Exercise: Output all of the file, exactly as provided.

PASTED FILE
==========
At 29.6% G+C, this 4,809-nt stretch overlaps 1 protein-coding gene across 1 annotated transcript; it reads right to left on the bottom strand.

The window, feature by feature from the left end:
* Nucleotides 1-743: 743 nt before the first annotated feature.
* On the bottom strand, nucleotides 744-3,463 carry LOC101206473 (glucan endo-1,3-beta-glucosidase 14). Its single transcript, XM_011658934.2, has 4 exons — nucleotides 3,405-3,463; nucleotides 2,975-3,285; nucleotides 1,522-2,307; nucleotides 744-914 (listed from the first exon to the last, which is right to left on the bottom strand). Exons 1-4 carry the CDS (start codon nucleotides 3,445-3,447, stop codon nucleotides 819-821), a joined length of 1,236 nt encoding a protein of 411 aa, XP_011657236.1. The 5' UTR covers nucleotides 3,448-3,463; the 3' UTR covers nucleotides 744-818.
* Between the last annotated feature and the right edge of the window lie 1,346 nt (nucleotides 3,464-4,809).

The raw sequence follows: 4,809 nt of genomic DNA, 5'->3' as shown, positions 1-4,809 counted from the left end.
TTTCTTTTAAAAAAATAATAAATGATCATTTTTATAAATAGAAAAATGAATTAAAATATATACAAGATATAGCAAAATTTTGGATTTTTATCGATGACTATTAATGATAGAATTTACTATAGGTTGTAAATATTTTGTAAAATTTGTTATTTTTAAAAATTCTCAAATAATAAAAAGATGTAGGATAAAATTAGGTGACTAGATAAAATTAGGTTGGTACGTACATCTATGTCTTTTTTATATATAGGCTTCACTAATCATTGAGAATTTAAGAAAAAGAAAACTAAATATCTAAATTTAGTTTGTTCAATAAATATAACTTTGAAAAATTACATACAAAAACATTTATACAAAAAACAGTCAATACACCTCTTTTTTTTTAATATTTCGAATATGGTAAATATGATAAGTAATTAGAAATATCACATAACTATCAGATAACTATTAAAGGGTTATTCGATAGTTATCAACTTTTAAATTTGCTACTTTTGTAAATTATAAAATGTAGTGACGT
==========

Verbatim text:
At 29.6% G+C, this 4,809-nt stretch overlaps 1 protein-coding gene across 1 annotated transcript; it reads right to left on the bottom strand.

The window, feature by feature from the left end:
* Nucleotides 1-743: 743 nt before the first annotated feature.
* On the bottom strand, nucleotides 744-3,463 carry LOC101206473 (glucan endo-1,3-beta-glucosidase 14). Its single transcript, XM_011658934.2, has 4 exons — nucleotides 3,405-3,463; nucleotides 2,975-3,285; nucleotides 1,522-2,307; nucleotides 744-914 (listed from the first exon to the last, which is right to left on the bottom strand). Exons 1-4 carry the CDS (start codon nucleotides 3,445-3,447, stop codon nucleotides 819-821), a joined length of 1,236 nt encoding a protein of 411 aa, XP_011657236.1. The 5' UTR covers nucleotides 3,448-3,463; the 3' UTR covers nucleotides 744-818.
* Between the last annotated feature and the right edge of the window lie 1,346 nt (nucleotides 3,464-4,809).

The raw sequence follows: 4,809 nt of genomic DNA, 5'->3' as shown, positions 1-4,809 counted from the left end.
TTTCTTTTAAAAAAATAATAAATGATCATTTTTATAAATAGAAAAATGAATTAAAATATATACAAGATATAGCAAAATTTTGGATTTTTATCGATGACTATTAATGATAGAATTTACTATAGGTTGTAAATATTTTGTAAAATTTGTTATTTTTAAAAATTCTCAAATAATAAAAAGATGTAGGATAAAATTAGGTGACTAGATAAAATTAGGTTGGTACGTACATCTATGTCTTTTTTATATATAGGCTTCACTAATCATTGAGAATTTAAGAAAAAGAAAACTAAATATCTAAATTTAGTTTGTTCAATAAATATAACTTTGAAAAATTACATACAAAAACATTTATACAAAAAACAGTCAATACACCTCTTTTTTTTTAATATTTCGAATATGGTAAATATGATAAGTAATTAGAAATATCACATAACTATCAGATAACTATTAAAGGGTTATTCGATAGTTATCAACTTTTAAATTTGCTACTTTTGTAAATTATAAAATGTAGTGACGT